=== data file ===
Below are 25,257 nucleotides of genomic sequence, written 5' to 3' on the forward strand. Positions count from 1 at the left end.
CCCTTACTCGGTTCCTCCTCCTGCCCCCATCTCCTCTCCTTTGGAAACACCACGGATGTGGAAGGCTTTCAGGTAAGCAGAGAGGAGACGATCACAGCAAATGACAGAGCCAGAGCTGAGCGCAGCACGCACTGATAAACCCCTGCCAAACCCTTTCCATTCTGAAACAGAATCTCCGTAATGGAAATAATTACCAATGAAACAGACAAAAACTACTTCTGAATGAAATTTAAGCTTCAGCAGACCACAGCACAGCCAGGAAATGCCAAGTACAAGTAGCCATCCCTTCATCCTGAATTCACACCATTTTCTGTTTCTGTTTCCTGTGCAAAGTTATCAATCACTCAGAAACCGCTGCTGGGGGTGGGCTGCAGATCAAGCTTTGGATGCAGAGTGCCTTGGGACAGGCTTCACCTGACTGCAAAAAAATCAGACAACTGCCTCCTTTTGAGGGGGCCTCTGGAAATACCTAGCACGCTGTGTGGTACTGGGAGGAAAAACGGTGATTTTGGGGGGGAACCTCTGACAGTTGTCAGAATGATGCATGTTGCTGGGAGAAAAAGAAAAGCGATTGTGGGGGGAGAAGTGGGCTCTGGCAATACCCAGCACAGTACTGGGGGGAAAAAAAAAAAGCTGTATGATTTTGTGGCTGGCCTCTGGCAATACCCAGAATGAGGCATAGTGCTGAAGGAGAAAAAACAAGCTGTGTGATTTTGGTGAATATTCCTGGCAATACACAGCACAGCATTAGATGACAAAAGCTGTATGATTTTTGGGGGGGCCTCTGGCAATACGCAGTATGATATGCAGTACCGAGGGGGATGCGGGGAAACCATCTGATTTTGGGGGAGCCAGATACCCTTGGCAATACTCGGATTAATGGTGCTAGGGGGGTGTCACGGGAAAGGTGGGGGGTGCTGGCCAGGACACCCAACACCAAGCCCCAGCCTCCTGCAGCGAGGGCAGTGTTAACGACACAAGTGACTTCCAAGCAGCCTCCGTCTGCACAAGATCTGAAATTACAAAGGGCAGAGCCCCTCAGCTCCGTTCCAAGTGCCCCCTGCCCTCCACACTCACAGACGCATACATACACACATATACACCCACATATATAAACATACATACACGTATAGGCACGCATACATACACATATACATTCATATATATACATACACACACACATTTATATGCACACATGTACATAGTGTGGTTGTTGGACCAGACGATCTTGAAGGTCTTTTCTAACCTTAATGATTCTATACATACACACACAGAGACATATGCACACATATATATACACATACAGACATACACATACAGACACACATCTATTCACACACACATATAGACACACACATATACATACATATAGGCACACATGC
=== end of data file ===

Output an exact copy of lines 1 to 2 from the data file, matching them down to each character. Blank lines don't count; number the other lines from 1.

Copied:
Below are 25,257 nucleotides of genomic sequence, written 5' to 3' on the forward strand. Positions count from 1 at the left end.
CCCTTACTCGGTTCCTCCTCCTGCCCCCATCTCCTCTCCTTTGGAAACACCACGGATGTGGAAGGCTTTCAGGTAAGCAGAGAGGAGACGATCACAGCAAATGACAGAGCCAGAGCTGAGCGCAGCACGCACTGATAAACCCCTGCCAAACCCTTTCCATTCTGAAACAGAATCTCCGTAATGGAAATAATTACCAATGAAACAGACAAAAACTACTTCTGAATGAAATTTAAGCTTCAGCAGACCACAGCACAGCCAGGAAATGCCAAGTACAAGTAGCCATCCCTTCATCCTGAATTCACACCATTTTCTGTTTCTGTTTCCTGTGCAAAGTTATCAATCACTCAGAAACCGCTGCTGGGGGTGGGCTGCAGATCAAGCTTTGGATGCAGAGTGCCTTGGGACAGGCTTCACCTGACTGCAAAAAAATCAGACAACTGCCTCCTTTTGAGGGGGCCTCTGGAAATACCTAGCACGCTGTGTGGTACTGGGAGGAAAAACGGTGATTTTGGGGGGGAACCTCTGACAGTTGTCAGAATGATGCATGTTGCTGGGAGAAAAAGAAAAGCGATTGTGGGGGGAGAAGTGGGCTCTGGCAATACCCAGCACAGTACTGGGGGGAAAAAAAAAAAGCTGTATGATTTTGTGGCTGGCCTCTGGCAATACCCAGAATGAGGCATAGTGCTGAAGGAGAAAAAACAAGCTGTGTGATTTTGGTGAATATTCCTGGCAATACACAGCACAGCATTAGATGACAAAAGCTGTATGATTTTTGGGGGGGCCTCTGGCAATACGCAGTATGATATGCAGTACCGAGGGGGATGCGGGGAAACCATCTGATTTTGGGGGAGCCAGATACCCTTGGCAATACTCGGATTAATGGTGCTAGGGGGGTGTCACGGGAAAGGTGGGGGGTGCTGGCCAGGACACCCAACACCAAGCCCCAGCCTCCTGCAGCGAGGGCAGTGTTAACGACACAAGTGACTTCCAAGCAGCCTCCGTCTGCACAAGATCTGAAATTACAAAGGGCAGAGCCCCTCAGCTCCGTTCCAAGTGCCCCCTGCCCTCCACACTCACAGACGCATACATACACACATATACACCCACATATATAAACATACATACACGTATAGGCACGCATACATACACATATACATTCATATATATACATACACACACACATTTATATGCACACATGTACATAGTGTGGTTGTTGGACCAGACGATCTTGAAGGTCTTTTCTAACCTTAATGATTCTATACATACACACACAGAGACATATGCACACATATATATACACATACAGACATACACATACAGACACACATCTATTCACACACACATATAGACACACACATATACATACATATAGGCACACATGC